Reacting to Ash Barty’s Retirement

Ash Barty has just retired from tennis in a most unconventional way. She is 25. She is the world #1, a spot she has held for over a year. She has won three majors, one on each surface, two of them in the last year.

Barty walks the Hall of Champions after winning the Australian Open. Screenshot: Australian Open

Barty has never had a typical career arc. She took a break from professional tennis in late 2014 and took up cricket the following year, a fact mentioned practically without fail by broadcasters during her matches. During earlier waves of the COVID-19 pandemic, Barty sat out of some big tournaments — the 2020 U.S. Open, the 2021 WTA Finals. Due to a slow physical recovery after this year’s Australian Open, she opted out of the Sunshine Double despite being the defending champion in Miami.

Barty’s game wasn’t typical, either. At a mere five feet and five inches, she developed one of the best serves in the world, utterly mastering the art of disguised spot serving. Her backhand slice was the most potent on tour, giving opponents fits. Her forehand was a heavy comet she could direct to any spot on the court.

She was simply unstoppable at her best. Iga Świątek has been on the rise recently, winning Indian Wells to ascend to the #2 spot in the rankings. Barty beat her in their only two matches, both played in the last year, without dropping a set.

So, from a tennis standpoint, the timing of Barty’s retirement is bizarre. She is leaving potentially dozens of big titles on the table.

Barty knows all this. Having cathartically achieved her childhood dream of winning Wimbledon, she started to consider retirement as early as last year. The Australian Open, she said, then acted as the last piece in the mosaic of her goals in tennis. She has checked all the boxes she set out to.

In the era of the GOATs, aspirations for towering major title counts and a place among the biggest legends in tennis history have become almost commonplace. Expected. With some exceptions, Serena Williams, Roger Federer, Novak Djokovic, and Rafael Nadal have been more or less perpetually dedicated to tennis. Major titles #1 through #19 didn’t deter their motivations enough to snuff out a burning desire for #20. You get the sense that the four of them will hang up their rackets when they feel they have accomplished everything they possibly could have, not before.

This attitude is incredible, not normal. Looking at the other 99.9% of players, even those who are also major winners, reveals that motivation is a complex, varying pull for those on tour. Not everyone aspires to be the best of all time. Not everyone even aspires to play for as long as they can. Tennis is demanding, but it’s also just tennis — when most players retire, they are not yet at the halfway point of their lives.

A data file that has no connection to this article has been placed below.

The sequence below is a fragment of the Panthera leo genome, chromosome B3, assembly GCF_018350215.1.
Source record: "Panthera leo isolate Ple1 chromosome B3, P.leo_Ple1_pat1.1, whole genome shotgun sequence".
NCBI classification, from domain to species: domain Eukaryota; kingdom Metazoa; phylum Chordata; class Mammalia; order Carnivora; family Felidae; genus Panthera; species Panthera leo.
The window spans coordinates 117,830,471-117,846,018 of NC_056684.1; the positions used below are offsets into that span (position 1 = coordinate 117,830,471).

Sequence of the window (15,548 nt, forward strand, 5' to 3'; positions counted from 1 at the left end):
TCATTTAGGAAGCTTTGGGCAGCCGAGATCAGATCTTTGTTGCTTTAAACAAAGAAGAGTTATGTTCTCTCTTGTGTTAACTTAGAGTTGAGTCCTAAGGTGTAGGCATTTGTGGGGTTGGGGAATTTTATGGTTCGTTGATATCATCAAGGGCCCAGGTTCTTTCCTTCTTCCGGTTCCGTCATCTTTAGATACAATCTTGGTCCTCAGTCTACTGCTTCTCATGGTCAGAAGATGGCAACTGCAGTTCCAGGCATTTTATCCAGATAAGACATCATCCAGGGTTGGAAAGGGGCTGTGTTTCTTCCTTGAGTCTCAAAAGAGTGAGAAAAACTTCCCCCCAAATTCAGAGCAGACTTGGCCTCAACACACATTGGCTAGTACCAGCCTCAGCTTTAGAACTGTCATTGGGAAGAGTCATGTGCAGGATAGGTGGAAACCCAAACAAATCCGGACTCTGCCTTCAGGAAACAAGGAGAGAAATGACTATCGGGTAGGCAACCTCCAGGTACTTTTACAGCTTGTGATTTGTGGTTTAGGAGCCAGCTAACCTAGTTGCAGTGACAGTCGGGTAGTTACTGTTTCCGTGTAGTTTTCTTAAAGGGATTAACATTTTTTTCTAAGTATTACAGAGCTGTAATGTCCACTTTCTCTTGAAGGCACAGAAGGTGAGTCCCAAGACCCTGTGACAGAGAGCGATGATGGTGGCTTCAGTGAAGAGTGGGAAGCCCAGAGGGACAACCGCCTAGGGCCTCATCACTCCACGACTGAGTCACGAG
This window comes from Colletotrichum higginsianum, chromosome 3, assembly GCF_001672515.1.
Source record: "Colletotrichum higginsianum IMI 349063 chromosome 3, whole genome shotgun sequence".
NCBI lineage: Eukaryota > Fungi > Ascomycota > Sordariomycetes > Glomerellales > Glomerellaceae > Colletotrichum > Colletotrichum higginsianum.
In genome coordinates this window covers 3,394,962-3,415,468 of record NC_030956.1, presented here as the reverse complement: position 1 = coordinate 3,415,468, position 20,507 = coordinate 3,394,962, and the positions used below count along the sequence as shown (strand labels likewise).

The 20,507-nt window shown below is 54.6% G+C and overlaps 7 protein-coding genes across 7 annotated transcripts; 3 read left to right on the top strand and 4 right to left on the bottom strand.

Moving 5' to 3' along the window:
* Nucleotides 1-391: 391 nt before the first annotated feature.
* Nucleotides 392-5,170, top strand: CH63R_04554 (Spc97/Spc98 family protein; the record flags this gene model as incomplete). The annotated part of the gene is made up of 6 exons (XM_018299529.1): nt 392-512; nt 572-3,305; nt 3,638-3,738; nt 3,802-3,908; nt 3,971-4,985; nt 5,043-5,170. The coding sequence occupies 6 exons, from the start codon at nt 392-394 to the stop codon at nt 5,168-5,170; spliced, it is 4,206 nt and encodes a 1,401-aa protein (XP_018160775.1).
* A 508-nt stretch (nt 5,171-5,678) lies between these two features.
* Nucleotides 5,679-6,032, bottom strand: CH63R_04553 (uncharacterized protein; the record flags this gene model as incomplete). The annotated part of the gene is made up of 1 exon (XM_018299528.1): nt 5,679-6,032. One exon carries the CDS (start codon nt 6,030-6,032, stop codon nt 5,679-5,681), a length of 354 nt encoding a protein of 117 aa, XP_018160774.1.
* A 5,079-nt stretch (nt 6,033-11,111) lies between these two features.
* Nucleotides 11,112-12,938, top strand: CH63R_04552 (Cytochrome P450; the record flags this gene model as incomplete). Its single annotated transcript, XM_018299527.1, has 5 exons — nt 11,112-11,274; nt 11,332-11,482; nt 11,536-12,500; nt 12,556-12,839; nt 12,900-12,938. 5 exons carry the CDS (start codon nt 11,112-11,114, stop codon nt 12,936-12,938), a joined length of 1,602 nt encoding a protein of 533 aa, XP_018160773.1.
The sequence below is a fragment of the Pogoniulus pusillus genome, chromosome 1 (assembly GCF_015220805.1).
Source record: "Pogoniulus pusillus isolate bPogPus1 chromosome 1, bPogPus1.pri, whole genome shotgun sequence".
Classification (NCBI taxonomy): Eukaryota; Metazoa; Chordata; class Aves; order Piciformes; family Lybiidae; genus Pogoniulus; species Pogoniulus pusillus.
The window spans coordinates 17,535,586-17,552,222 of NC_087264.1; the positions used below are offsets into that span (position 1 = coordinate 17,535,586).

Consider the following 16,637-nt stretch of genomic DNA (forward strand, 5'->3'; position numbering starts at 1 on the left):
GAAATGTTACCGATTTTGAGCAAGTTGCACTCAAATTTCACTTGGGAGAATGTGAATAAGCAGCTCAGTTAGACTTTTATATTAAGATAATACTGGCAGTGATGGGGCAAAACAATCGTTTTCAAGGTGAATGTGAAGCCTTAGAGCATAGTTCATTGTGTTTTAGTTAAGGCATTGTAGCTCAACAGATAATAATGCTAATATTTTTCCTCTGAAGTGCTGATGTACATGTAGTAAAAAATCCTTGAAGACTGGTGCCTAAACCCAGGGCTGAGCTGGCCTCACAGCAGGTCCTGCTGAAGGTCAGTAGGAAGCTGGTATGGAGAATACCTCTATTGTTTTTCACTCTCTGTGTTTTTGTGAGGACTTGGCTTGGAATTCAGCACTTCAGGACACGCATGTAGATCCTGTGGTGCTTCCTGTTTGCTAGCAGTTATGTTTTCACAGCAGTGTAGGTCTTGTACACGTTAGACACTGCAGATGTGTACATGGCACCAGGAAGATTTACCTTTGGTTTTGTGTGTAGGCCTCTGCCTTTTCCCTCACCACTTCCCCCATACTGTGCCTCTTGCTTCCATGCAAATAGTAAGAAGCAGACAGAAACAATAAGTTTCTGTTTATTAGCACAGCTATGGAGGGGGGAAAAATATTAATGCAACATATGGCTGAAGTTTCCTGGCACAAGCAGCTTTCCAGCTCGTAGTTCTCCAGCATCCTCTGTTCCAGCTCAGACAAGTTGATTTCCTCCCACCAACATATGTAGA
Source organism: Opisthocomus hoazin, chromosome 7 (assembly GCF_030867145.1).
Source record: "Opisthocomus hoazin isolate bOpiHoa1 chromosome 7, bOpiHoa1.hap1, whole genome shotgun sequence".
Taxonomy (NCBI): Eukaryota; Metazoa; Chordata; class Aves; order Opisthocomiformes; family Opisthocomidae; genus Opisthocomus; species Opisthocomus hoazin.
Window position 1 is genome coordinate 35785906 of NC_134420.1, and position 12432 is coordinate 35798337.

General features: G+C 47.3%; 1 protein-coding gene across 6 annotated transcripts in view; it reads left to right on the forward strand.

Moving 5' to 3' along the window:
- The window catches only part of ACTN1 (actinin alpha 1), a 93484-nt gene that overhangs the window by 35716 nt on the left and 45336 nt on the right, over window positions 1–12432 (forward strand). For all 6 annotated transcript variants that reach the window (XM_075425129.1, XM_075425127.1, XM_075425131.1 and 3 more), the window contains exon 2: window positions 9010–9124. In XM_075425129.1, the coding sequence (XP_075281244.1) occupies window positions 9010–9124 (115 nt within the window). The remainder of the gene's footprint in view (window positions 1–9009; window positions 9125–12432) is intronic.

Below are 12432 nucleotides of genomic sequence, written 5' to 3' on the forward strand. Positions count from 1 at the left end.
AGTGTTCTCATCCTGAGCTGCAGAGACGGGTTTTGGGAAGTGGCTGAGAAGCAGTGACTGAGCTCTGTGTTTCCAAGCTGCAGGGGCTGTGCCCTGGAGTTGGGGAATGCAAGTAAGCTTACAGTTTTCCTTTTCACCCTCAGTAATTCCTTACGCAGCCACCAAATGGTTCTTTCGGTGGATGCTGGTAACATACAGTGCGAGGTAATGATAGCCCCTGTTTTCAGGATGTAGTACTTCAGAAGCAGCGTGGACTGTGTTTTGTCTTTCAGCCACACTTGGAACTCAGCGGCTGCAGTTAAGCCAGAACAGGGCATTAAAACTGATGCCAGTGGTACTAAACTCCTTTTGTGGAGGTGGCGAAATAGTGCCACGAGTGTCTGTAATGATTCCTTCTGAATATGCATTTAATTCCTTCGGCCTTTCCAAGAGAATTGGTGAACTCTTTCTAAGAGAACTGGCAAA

Barty has seemed to grasp this from the very beginning of her career. The spirit is evident from the way she carries herself to the way she plays — she plays tennis with force and purpose, but not with the frantic energy you see from Nadal, not that it’s held Barty back. She obviously wants to win, but it’s not the end of the world if she doesn’t. She strikes me as someone who could lose a close match and chat about it rationally over coffee with her team rather than dealing with it by throwing her tennis bag in a fit of competitive rage. Though the timing of Barty’s announcement is shocking, the substance of it makes some sense.

It will take some time for Barty’s absence to truly sink in. That the winner of the Australian Open without dropping a set, the reigning Wimbledon champion, and the longtime world #1 is no longer active on tour is not a thing that can be immediately digested. It might not truly hit until the clay season — we already knew Barty wasn’t playing Miami — but there will come a tournament, maybe one Świątek wins easily, provoking us to ask who can stop her, when the tennis world will collectively feel the absence of Barty’s tennis.

There is plenty of space for a comeback if Barty chooses to pursue one. Maybe she will feel the pull of tennis again when Wimbledon takes place without its defending champion, or when the Aussie crowd has to pick a new favorite. Maybe it will be bearable when she misses tennis, or maybe she won’t miss tennis much at all. I think Barty has considered all these possibilities and is fine with all of them, and therein lies the sense of her decision. I would wish her luck if she needed it.

Published by Owen

Owen has been a tennis fan since Roland-Garros in 2016. Initially a Federer fan, his preferences evened out the more tennis he watched and the more he learned. He started a blog (https://racketblog.com/) in early 2019. In the summer of 2021, he got a media credential at the ATP 250 event in Newport, Rhode Island, and got to talk to a few players, including former world No. 5 Kevin Anderson and rising star Jenson Brooksby. Owen will argue to the death that the 2009 Australian Open semifinal between Rafael Nadal and Fernando Verdasco is the greatest match ever, he hates that one-handed backhands are praised so often for their subjective elegance (sucking praise away from the more effective two-handers), and he thinks the best part of tennis is its scoring system, the mental and physical challenge not far behind. You can follow him on Twitter @tennisnation.

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